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The police force that fails to log 220 crimes A DAY: Manchester service comes under fire

More than 200 crimes a day have been going unrecorded by England’s second largest police force – leaving victims ‘let down’, a damning report reveals today.

In what the police inspectorate called a ‘serious cause of concern’, it found that Greater Manchester Police was not recording around one in five crimes reported.

That figure rose to one in four violent crimes – including domestic abuse and behavioural crimes, such as harassment, stalking and coercive controlling behaviour – and represented more than 80,000 alleged offences in total, or around 220 a day.

The force wrongly and prematurely closed some investigations, inspectors found, some with vulnerable victims, a proportion being domestic abuse cases, where although a suspect was identified, the victim did not support, or withdrew support for police action. 

The alarming finding comes after a row when the force last year admitted it ‘screened out’ more than 40 per cent of allegations it did record, meaning investigations were ended within 24 hours.

At the time Greater Manchester Chief Constable Ian Hopkins admitted that if there is no CCTV or witnesses when the theft of a bicycle or a shed break-in is reported, the likelihood of an officer turning up is ‘almost non-existent’. 

Greater Manchester Police, whose Chief Constable Ian Hopkins is pictured, is under fire after  a report revealed the force is not recording around one in five crimes reported

In today’s report HM Inspector of Constabulary Zoe Billingham said she was ‘deeply troubled’ by how often cases are closed without a proper investigation.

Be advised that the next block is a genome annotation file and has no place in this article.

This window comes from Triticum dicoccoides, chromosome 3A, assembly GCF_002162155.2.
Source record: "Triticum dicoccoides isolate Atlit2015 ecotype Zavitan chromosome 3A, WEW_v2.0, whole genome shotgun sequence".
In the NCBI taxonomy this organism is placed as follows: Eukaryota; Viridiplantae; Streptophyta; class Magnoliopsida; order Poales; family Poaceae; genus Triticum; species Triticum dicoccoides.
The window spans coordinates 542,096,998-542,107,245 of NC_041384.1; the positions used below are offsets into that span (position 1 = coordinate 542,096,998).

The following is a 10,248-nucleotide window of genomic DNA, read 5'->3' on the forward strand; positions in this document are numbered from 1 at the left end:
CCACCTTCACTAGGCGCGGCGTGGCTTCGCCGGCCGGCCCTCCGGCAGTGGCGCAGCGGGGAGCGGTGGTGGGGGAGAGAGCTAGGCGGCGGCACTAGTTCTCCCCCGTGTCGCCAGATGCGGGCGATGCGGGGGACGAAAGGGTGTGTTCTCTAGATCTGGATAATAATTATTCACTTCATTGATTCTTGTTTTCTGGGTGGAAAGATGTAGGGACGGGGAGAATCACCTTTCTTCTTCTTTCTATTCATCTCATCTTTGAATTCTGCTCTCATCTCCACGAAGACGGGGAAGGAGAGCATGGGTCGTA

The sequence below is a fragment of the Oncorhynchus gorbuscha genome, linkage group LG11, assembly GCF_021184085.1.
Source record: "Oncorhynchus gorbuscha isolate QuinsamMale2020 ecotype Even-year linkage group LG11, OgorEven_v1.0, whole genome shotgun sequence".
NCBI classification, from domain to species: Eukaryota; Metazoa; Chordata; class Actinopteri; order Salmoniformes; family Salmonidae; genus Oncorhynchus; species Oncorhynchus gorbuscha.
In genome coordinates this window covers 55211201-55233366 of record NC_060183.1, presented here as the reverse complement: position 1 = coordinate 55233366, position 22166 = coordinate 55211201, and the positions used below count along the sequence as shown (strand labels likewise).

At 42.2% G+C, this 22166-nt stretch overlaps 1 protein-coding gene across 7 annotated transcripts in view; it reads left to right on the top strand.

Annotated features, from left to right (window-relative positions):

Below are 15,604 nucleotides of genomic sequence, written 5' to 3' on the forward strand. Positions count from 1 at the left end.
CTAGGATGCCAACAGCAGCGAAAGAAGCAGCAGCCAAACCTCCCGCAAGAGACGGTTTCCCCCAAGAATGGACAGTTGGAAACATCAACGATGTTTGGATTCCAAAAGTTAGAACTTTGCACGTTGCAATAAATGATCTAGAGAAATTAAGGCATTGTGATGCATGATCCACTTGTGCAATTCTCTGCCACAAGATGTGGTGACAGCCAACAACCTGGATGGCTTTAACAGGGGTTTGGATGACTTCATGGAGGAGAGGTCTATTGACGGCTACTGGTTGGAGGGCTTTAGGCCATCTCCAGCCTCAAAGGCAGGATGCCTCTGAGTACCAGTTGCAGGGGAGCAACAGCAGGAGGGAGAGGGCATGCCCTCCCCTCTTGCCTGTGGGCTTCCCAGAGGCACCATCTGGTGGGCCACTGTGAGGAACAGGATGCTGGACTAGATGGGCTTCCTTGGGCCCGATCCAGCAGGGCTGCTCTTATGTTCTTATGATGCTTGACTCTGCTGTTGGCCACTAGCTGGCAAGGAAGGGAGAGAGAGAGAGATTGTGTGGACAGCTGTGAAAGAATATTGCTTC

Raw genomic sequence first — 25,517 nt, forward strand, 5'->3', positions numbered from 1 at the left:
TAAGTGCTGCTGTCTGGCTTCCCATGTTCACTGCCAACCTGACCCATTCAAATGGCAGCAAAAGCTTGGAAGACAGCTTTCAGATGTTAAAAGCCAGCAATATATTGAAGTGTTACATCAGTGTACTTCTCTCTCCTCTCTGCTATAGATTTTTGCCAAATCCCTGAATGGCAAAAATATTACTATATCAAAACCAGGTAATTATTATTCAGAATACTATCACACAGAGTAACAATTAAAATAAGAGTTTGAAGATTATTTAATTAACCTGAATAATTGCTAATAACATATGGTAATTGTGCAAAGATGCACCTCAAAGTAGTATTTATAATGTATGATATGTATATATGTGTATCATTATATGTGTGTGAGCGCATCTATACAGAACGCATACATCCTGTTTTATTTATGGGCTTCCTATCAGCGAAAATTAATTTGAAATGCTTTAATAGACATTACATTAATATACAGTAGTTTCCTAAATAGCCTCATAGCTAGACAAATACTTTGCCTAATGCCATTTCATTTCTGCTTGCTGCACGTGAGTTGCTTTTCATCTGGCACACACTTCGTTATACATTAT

She added that ‘in too many cases’ there was no evidence to confirm the victim’s wishes had been properly considered before the investigation was closed.

The watchdog added that in some cases, inspectors could not be sure that victims were properly safeguarded and provided with the right service or support. 

HM Inspector of Constabulary Zoe Billingham said she was 'deeply troubled' by how often cases are closed without a proper probe

HM Inspector of Constabulary Zoe Billingham said she was ‘deeply troubled’ by how often cases are closed without a proper probe 

In response, the force – which according to frontline officers has been plagued by problems from a £27million new computer system – blamed disruption from ‘centralising’ its crime recording processes as well as the ‘challenges’ posed by the pandemic.

Mr Hopkins has been Chief Constable since October 2015, head of a force with 6,866 officers. 

In her report, which focuses on the 12 months to June 30, the inspector of constabulary estimates that GMP recorded 77.7 per cent of reported crimes, a drop of 11.3 per cent from 2018.

It gives an example of an unnamed pregnant woman who reported to police that an older relative was making threats of violence against her, sounding ‘clearly distressed’ and ‘fearful’.

Despite that, it was not recorded as a crime and ‘no investigation was undertaken,’ according to the report.

Miss Billingham said: ‘Victims of crime are too often being let down by Greater Manchester Police.

‘The service provided to victims, particularly those who are most vulnerable, is a serious cause of concern.’

This was ‘extremely disappointing’ as Her Majesty’s Inspectorate of Constabulary and Fire and Rescue Services had been urging the force to make improvements since 2016, she added.

‘Failure to record crimes potentially prevents victims from receiving the justice and support they need,’ she noted.

** Are you a crime victim who has been let down by Greater Manchester Police? Email: [email protected] **